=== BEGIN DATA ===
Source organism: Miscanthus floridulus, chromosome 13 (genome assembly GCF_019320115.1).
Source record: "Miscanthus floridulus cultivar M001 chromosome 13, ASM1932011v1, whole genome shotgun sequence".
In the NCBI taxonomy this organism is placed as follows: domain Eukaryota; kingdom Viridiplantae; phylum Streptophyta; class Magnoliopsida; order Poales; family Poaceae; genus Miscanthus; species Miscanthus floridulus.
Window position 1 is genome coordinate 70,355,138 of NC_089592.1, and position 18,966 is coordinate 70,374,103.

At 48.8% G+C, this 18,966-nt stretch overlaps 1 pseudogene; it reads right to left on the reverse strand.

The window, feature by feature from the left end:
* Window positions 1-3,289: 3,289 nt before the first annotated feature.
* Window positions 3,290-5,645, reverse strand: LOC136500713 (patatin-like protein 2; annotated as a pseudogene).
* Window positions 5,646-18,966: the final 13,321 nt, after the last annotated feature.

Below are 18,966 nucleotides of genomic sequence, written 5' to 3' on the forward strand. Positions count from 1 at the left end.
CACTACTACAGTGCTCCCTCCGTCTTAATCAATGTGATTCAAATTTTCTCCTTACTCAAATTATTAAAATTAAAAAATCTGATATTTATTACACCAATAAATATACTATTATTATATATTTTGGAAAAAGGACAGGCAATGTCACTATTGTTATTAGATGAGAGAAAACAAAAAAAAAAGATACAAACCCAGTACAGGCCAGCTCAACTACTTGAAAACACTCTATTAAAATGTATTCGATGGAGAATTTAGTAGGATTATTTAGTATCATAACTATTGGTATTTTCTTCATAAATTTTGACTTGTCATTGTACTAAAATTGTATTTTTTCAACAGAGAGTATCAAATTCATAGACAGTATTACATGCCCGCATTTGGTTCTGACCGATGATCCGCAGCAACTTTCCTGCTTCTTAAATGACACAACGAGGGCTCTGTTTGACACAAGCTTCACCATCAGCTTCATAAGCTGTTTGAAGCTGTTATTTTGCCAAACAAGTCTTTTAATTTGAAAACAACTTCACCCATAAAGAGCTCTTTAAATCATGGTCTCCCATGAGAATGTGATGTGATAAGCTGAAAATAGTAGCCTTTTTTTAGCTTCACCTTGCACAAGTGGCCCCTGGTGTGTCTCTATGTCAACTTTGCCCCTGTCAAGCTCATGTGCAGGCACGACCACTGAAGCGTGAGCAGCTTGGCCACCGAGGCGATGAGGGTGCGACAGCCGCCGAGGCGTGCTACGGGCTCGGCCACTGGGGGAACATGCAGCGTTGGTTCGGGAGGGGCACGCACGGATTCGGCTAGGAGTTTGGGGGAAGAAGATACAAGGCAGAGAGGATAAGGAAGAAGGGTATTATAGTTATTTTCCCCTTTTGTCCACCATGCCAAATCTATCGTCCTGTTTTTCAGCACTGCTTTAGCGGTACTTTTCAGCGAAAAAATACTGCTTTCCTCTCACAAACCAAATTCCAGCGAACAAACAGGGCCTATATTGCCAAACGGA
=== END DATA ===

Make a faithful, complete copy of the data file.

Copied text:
Source organism: Miscanthus floridulus, chromosome 13 (genome assembly GCF_019320115.1).
Source record: "Miscanthus floridulus cultivar M001 chromosome 13, ASM1932011v1, whole genome shotgun sequence".
In the NCBI taxonomy this organism is placed as follows: domain Eukaryota; kingdom Viridiplantae; phylum Streptophyta; class Magnoliopsida; order Poales; family Poaceae; genus Miscanthus; species Miscanthus floridulus.
Window position 1 is genome coordinate 70,355,138 of NC_089592.1, and position 18,966 is coordinate 70,374,103.

At 48.8% G+C, this 18,966-nt stretch overlaps 1 pseudogene; it reads right to left on the reverse strand.

The window, feature by feature from the left end:
* Window positions 1-3,289: 3,289 nt before the first annotated feature.
* Window positions 3,290-5,645, reverse strand: LOC136500713 (patatin-like protein 2; annotated as a pseudogene).
* Window positions 5,646-18,966: the final 13,321 nt, after the last annotated feature.

Below are 18,966 nucleotides of genomic sequence, written 5' to 3' on the forward strand. Positions count from 1 at the left end.
CACTACTACAGTGCTCCCTCCGTCTTAATCAATGTGATTCAAATTTTCTCCTTACTCAAATTATTAAAATTAAAAAATCTGATATTTATTACACCAATAAATATACTATTATTATATATTTTGGAAAAAGGACAGGCAATGTCACTATTGTTATTAGATGAGAGAAAACAAAAAAAAAAGATACAAACCCAGTACAGGCCAGCTCAACTACTTGAAAACACTCTATTAAAATGTATTCGATGGAGAATTTAGTAGGATTATTTAGTATCATAACTATTGGTATTTTCTTCATAAATTTTGACTTGTCATTGTACTAAAATTGTATTTTTTCAACAGAGAGTATCAAATTCATAGACAGTATTACATGCCCGCATTTGGTTCTGACCGATGATCCGCAGCAACTTTCCTGCTTCTTAAATGACACAACGAGGGCTCTGTTTGACACAAGCTTCACCATCAGCTTCATAAGCTGTTTGAAGCTGTTATTTTGCCAAACAAGTCTTTTAATTTGAAAACAACTTCACCCATAAAGAGCTCTTTAAATCATGGTCTCCCATGAGAATGTGATGTGATAAGCTGAAAATAGTAGCCTTTTTTTAGCTTCACCTTGCACAAGTGGCCCCTGGTGTGTCTCTATGTCAACTTTGCCCCTGTCAAGCTCATGTGCAGGCACGACCACTGAAGCGTGAGCAGCTTGGCCACCGAGGCGATGAGGGTGCGACAGCCGCCGAGGCGTGCTACGGGCTCGGCCACTGGGGGAACATGCAGCGTTGGTTCGGGAGGGGCACGCACGGATTCGGCTAGGAGTTTGGGGGAAGAAGATACAAGGCAGAGAGGATAAGGAAGAAGGGTATTATAGTTATTTTCCCCTTTTGTCCACCATGCCAAATCTATCGTCCTGTTTTTCAGCACTGCTTTAGCGGTACTTTTCAGCGAAAAAATACTGCTTTCCTCTCACAAACCAAATTCCAGCGAACAAACAGGGCCTATATTGCCAAACGGA